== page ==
Professor Emeritus Martin Barker (Aberystwyth University, UK)
On being disappointed with The Hobbit: indications of the changing significance of fantasy
The World Hobbit Project (2013-4) was designed to build on the ambitions and achievements of the (2003-4) International Lord of the Rings Project. It certainly out-topped the earlier project in terms of its scale (46 countries and over 100 researchers involved, recruiting over 36,000 responses). But in terms of what it added to our knowledge, the later Project could be judged something of a disappointment – because, by common consent, this trilogy of films simply didn’t live up to their billing. So, what can we learn from the sheer fact of widespread disappointment? How might this disappointment throw light on what is now expected of ‘fantasy’? And in turn what light might that throw on the current status of the genre?
Bio: Martin Barker is Emeritus Professor at Aberystwyth University. Across a lifetime of research he has addressed many topics and areas including: contemporary British racism; children’s comics; media scares; the Iraq war film cycle; and livecasting to cinemas. In the last 20 years he has particularly focused on the study of film audiences. These have included studies of audiences for: Judge Dredd; Crash; Being John Malkovich; Alien; and screened sexual violence (funded by the British Board of Film Classification). He was Principal Investigator for both the International Lord of the Rings Project (2003-4) and the World Hobbit Project (2014-5). He is currently preparing for his ‘final’ major project, a study of the reception of Game of Thrones.
Associate Professor Susana Tosca (IT University of Copenhagen, Denmark
Fantasy transmediations: the art of making it real
If, as Brian Attebery proposes, fantasy is “one degree more fictional than fiction”, maybe it should just stay in the minds of its creators and audiences. Paradoxically, it does seem that fantasy stories are an excellent source of material objects (merchandise, amusement rides, film locations, cosplay…), some fan-made, some commodified. These objects become suddenly present in the world, and offer fans a feast for the senses and the imagination. But how are they real, if at all? Are they simulacra, props, identitiy symbols, performances, liminal objects? This talk is a cultural reflection on the different ways that fantasy becomes matter and what it can mean to us.
Bio: Susana Tosca is Associate Professor of Digital Aesthetics at the IT University of Copenhagen. Her Ph.D. dissertation, a poetics of hypertext literature, was awarded the summa cum laude distinction in 2001. She has worked for many years on electronic literature, the storytelling potential of computer games, transmediality and complex reception processes, with a side interest in fan activity and the distributed aesthetic formats of the Web 2 era. Her last book is the third edition of Understanding Videogames (Routledge, 2016).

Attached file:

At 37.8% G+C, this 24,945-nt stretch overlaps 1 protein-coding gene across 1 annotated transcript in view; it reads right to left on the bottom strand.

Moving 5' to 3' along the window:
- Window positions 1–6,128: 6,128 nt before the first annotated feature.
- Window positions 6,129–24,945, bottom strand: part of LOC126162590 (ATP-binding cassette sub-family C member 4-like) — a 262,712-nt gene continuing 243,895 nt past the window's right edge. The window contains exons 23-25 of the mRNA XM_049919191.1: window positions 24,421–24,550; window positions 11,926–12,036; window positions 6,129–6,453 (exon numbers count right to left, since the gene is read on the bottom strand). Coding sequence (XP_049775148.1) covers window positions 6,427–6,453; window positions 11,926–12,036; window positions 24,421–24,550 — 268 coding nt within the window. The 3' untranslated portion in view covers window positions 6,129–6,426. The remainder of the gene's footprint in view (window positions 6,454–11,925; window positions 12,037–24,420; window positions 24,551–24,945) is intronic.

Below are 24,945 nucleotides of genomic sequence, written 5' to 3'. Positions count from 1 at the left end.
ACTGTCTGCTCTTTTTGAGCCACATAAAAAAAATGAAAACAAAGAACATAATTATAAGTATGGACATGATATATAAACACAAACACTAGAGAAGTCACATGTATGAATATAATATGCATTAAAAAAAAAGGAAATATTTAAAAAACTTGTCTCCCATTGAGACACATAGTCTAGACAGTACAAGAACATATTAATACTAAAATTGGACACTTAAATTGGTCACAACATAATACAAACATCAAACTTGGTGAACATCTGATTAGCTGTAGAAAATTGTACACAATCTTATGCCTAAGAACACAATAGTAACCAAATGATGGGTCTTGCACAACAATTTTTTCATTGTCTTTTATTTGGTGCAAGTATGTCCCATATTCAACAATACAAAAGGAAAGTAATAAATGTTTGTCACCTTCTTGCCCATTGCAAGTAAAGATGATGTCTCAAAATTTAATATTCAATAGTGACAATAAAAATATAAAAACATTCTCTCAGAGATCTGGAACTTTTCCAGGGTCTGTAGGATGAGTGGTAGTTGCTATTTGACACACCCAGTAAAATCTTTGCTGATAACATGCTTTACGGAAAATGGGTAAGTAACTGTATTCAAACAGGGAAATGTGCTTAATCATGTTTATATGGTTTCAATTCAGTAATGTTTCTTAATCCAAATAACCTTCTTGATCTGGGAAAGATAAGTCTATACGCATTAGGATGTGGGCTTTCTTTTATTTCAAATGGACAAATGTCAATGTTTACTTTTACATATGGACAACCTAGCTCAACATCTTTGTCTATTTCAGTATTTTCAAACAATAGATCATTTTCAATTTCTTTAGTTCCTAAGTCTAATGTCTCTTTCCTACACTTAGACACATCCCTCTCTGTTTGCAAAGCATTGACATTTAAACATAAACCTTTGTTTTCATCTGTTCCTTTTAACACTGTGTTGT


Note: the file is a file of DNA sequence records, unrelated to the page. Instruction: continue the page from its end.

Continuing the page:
Professor Emerita Liisa Rantalaiho (University of Tampere, Finland)
The Finnish Hobbit Project sets out to answer empirical questions about the uses of fantasy, “the fantasy” being the Jacksonian Hobbit trilogy. Instead of the answers I wish to ask questions of what is the meaning of use, and to take fantasy more generally. First, whose use are we talking about? The project deals with respondents, uses reported or implied by the audience of the films, but certainly there are other types of users and other questions that are often asked: what is the use of fantasy by its (sub)creators? or the use of fantasy by those who finance the realization? But concentrating now on the audiences, what does it actually mean to use fantasy? Can there be an abuse of fantasy? Does using fantasy imply that fantasy ought to be useful? We hardened fantasy audiences have often been apologetic on behalf of fantasy, arguing that it is useful: it’s not escapist, but serves important and valuable purposes, demonstrates its readers and audiences the problems of oppression, gender, race, etc., and even gives hope that somebody can do something about the problems. And indeed we have a strong case. But these arguments also show that talking about uses of fantasy has an inherent moral aspect.
Bio: Liisa Rantalaiho is a Professor Emerita (Sociology of Health / Gender Studies), a member of the Editorial Board of Fafnir: The Nordic journal of Science Fiction and Fantasy Research, a fanzine critic, and a Finnish fandom activist.